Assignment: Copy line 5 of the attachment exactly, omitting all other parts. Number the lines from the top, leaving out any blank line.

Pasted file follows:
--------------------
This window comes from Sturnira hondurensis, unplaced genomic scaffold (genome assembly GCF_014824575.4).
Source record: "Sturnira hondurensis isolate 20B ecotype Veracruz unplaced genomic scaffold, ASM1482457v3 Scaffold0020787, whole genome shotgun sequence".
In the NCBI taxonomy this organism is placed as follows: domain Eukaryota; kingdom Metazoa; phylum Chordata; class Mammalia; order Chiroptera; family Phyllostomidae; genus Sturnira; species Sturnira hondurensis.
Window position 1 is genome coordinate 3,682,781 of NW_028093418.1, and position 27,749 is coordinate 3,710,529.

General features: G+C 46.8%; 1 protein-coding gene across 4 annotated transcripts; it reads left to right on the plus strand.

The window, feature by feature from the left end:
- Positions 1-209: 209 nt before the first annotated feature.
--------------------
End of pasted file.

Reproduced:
General features: G+C 46.8%; 1 protein-coding gene across 4 annotated transcripts; it reads left to right on the plus strand.